Monday, July 19, 2010

Find Tenant's Altman Z-score to determine solvency

A recent article from American Express Open Network gives us a guideline for determining the solvency of companies that may even be our tenants in commercial properties. The article uses NYU Prof. Max Heine's updated research of the Altman Z-Score by Edward Altman. Brief Recap:

The Altman Z-score for Predicting Bankruptcy

The Z-score formula developed in 1968 by Edward Altman determines the probability that a company will go bankrupt within two years.  It remains the most-used and most-respected method for predicting bankruptcy.  The formula was originally designed for public manufacturing companies with at least $1 million in assets but versions for non-manufacturing and private companies have been developed.  Multiple tests have been conducted in the 40 years since the formula was developed to determine its efficacy.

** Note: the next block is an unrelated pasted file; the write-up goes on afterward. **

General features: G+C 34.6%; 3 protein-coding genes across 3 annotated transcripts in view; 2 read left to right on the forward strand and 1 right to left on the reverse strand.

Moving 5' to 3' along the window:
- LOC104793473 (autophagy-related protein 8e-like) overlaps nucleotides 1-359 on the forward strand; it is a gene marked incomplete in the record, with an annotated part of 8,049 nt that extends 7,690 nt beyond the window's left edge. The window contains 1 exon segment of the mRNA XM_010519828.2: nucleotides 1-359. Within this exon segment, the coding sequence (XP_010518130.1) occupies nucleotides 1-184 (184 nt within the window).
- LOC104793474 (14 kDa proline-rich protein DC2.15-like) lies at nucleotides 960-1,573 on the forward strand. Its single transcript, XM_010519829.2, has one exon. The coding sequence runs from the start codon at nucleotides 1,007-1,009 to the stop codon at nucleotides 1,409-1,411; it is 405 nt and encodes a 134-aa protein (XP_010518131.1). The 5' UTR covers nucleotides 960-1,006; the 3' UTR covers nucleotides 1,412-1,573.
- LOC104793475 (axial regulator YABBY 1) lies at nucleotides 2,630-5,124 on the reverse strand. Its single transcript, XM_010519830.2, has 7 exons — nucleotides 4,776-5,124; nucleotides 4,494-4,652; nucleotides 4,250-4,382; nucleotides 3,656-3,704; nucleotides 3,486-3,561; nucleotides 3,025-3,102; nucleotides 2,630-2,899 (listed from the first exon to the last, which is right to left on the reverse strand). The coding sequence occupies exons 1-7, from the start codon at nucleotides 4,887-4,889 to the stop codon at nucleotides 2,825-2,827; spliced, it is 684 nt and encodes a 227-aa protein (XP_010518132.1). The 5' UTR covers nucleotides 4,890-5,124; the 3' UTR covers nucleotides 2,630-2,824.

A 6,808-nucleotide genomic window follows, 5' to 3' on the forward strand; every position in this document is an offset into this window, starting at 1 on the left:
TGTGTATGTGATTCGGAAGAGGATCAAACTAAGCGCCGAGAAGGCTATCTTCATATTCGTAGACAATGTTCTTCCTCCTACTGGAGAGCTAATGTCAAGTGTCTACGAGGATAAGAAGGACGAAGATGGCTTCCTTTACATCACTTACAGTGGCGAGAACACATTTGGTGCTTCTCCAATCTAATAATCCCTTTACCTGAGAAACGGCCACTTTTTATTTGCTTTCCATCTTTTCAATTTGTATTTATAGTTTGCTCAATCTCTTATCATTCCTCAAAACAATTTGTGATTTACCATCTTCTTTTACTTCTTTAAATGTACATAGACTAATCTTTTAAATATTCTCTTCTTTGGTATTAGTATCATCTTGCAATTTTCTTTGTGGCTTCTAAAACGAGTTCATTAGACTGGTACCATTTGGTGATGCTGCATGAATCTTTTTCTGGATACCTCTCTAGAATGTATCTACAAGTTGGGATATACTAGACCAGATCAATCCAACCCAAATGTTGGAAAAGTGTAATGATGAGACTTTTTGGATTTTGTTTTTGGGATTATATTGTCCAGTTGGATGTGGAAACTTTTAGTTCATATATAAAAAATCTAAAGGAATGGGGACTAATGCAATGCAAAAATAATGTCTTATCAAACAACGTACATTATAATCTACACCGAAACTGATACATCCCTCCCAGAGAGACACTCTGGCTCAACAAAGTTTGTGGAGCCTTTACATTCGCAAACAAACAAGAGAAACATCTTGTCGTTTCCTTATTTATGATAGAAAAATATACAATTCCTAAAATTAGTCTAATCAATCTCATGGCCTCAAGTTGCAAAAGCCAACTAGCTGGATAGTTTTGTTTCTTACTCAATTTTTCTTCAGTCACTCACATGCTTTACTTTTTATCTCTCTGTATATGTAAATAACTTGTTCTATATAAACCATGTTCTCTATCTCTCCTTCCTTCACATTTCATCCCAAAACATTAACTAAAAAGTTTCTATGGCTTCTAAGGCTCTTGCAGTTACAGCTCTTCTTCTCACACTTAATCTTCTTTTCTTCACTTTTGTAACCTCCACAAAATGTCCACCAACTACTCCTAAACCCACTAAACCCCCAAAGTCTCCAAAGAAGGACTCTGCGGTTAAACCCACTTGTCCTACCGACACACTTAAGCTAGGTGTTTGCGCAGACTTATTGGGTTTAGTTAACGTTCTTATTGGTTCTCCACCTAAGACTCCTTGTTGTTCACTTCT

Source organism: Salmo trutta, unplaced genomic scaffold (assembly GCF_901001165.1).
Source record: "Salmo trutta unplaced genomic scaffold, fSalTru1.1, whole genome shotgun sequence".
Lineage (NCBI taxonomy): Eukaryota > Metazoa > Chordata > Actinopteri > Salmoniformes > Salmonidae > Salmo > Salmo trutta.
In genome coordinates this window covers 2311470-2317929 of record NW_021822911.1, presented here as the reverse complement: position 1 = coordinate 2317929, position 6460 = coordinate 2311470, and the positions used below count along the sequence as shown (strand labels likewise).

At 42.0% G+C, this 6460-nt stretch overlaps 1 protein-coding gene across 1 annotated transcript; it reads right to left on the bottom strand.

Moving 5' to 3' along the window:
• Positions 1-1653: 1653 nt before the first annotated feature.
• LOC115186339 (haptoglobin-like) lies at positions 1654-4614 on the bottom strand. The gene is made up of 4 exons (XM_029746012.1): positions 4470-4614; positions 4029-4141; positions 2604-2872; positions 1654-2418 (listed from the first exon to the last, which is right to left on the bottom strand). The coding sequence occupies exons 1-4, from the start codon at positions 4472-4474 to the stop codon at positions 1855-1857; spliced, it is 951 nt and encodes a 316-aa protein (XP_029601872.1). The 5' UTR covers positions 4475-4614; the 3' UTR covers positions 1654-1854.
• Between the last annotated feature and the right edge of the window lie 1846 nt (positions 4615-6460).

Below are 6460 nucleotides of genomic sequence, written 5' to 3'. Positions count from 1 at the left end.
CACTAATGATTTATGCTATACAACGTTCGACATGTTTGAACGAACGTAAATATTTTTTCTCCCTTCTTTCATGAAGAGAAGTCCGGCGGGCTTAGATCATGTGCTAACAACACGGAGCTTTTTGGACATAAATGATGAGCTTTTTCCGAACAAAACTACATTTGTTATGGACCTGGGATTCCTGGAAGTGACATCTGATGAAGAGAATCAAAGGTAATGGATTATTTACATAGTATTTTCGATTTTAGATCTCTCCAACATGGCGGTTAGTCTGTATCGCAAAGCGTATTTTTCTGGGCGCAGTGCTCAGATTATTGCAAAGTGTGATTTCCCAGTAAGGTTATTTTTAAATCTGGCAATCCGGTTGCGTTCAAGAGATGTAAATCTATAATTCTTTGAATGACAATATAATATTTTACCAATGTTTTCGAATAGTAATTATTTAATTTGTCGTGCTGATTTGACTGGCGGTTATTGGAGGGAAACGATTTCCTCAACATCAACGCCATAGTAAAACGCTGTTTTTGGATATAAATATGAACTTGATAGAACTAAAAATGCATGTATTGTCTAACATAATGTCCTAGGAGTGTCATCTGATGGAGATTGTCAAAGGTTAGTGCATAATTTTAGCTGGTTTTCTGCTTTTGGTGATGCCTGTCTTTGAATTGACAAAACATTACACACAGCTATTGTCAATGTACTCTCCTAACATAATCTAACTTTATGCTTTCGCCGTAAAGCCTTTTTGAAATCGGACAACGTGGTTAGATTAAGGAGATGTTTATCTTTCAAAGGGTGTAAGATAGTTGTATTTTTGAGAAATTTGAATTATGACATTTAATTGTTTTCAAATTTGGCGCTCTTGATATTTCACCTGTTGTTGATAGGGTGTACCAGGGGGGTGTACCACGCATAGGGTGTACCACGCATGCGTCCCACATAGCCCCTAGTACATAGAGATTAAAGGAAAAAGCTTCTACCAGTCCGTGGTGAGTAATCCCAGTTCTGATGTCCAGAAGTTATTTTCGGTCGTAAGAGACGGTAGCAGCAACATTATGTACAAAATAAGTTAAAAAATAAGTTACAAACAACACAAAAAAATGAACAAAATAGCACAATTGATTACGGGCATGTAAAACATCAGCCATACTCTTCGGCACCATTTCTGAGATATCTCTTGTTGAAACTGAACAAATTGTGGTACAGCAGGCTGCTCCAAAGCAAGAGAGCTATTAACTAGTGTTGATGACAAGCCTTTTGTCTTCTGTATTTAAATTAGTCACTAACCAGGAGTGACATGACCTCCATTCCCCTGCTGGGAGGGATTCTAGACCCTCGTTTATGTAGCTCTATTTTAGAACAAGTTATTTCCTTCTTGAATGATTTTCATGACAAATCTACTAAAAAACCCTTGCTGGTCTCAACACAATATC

Recent follow up tests show that the formula is 80 percent to 90 percent accurate at predicting bankruptcy within one year.

Ingredients for an Altman Z-score

The Z-score is basically a mathematical formula that takes the weighted sum of five key business ratios.  The five ratios that are used to calculate the Altman Z-score are:

  • T1 = Working Capital / Total Assets
  • T2 = Retained Earnings / Total Assets
  • T3 = Earnings Before Interest and Taxes / Total Assets
  • T4 = Market Value of Equity / Book Value of Total Liabilities
  • T5 = Sales / Total Assets
These five ratios are each multiplied by a coefficient before being added together to arrive at the Z-score. 

The standard formula is:

Z = (1.2*T1) + (1.4*T2) + (3.3*T3) + (0.6*T4) + (.999*T5)

Interpreting the Z-score Results

After preforming the calculations above, the end result will be a number that you will then compare to the established Z-score classifications:

  • a Z-score greater than 2.99 puts the company in the safe zone which means bankruptcy is unlikely within the next two years
  • a Z-score between 1.80 and 2.99  puts the company in the grey zone which means it could go either way in the next two years
  • a Z-score below 1.80 puts the company in the “distress zone” which means bankruptcy is likely within the next two years
Some Things to Keep in Mind When Using the Z-score

The Altman Z-scored does not work for financial companies.  So if you are selling to banks, this isn’t an appropriate tool.  Also remember that the formula is modified if you are evaluating private companies and non-manufacturing companies.

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